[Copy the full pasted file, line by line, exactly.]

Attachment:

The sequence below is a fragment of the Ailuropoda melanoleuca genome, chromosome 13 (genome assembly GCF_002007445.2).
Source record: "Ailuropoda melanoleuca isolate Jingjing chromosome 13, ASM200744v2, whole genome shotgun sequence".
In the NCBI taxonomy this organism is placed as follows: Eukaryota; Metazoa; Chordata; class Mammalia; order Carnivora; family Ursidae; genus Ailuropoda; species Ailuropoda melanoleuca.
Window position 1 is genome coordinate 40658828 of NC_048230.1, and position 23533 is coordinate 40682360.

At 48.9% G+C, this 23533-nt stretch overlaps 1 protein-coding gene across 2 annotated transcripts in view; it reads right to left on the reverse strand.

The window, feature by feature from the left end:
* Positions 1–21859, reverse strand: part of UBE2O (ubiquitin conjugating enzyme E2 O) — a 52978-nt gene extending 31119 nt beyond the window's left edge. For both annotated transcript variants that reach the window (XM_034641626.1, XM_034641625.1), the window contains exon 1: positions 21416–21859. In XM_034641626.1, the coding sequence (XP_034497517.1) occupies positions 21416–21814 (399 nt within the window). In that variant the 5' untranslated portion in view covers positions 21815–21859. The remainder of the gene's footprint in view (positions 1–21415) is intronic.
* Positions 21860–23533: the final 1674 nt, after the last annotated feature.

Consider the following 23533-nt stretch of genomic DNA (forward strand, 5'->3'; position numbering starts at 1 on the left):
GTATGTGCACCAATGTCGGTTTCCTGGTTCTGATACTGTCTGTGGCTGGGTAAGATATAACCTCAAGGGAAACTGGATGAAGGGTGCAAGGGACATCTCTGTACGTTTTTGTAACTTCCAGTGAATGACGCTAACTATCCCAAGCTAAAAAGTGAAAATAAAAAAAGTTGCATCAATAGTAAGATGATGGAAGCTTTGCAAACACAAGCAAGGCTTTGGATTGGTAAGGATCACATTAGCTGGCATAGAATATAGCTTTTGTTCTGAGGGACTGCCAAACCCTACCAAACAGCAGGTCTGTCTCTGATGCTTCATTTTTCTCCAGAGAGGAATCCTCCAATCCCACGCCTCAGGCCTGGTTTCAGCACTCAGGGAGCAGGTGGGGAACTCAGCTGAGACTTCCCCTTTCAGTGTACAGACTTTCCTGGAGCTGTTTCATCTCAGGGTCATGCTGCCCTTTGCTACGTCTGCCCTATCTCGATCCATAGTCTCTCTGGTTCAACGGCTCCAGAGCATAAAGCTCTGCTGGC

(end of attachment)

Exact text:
The sequence below is a fragment of the Ailuropoda melanoleuca genome, chromosome 13 (genome assembly GCF_002007445.2).
Source record: "Ailuropoda melanoleuca isolate Jingjing chromosome 13, ASM200744v2, whole genome shotgun sequence".
In the NCBI taxonomy this organism is placed as follows: Eukaryota; Metazoa; Chordata; class Mammalia; order Carnivora; family Ursidae; genus Ailuropoda; species Ailuropoda melanoleuca.
Window position 1 is genome coordinate 40658828 of NC_048230.1, and position 23533 is coordinate 40682360.

At 48.9% G+C, this 23533-nt stretch overlaps 1 protein-coding gene across 2 annotated transcripts in view; it reads right to left on the reverse strand.

The window, feature by feature from the left end:
* Positions 1–21859, reverse strand: part of UBE2O (ubiquitin conjugating enzyme E2 O) — a 52978-nt gene extending 31119 nt beyond the window's left edge. For both annotated transcript variants that reach the window (XM_034641626.1, XM_034641625.1), the window contains exon 1: positions 21416–21859. In XM_034641626.1, the coding sequence (XP_034497517.1) occupies positions 21416–21814 (399 nt within the window). In that variant the 5' untranslated portion in view covers positions 21815–21859. The remainder of the gene's footprint in view (positions 1–21415) is intronic.
* Positions 21860–23533: the final 1674 nt, after the last annotated feature.

Consider the following 23533-nt stretch of genomic DNA (forward strand, 5'->3'; position numbering starts at 1 on the left):
GTATGTGCACCAATGTCGGTTTCCTGGTTCTGATACTGTCTGTGGCTGGGTAAGATATAACCTCAAGGGAAACTGGATGAAGGGTGCAAGGGACATCTCTGTACGTTTTTGTAACTTCCAGTGAATGACGCTAACTATCCCAAGCTAAAAAGTGAAAATAAAAAAAGTTGCATCAATAGTAAGATGATGGAAGCTTTGCAAACACAAGCAAGGCTTTGGATTGGTAAGGATCACATTAGCTGGCATAGAATATAGCTTTTGTTCTGAGGGACTGCCAAACCCTACCAAACAGCAGGTCTGTCTCTGATGCTTCATTTTTCTCCAGAGAGGAATCCTCCAATCCCACGCCTCAGGCCTGGTTTCAGCACTCAGGGAGCAGGTGGGGAACTCAGCTGAGACTTCCCCTTTCAGTGTACAGACTTTCCTGGAGCTGTTTCATCTCAGGGTCATGCTGCCCTTTGCTACGTCTGCCCTATCTCGATCCATAGTCTCTCTGGTTCAACGGCTCCAGAGCATAAAGCTCTGCTGGC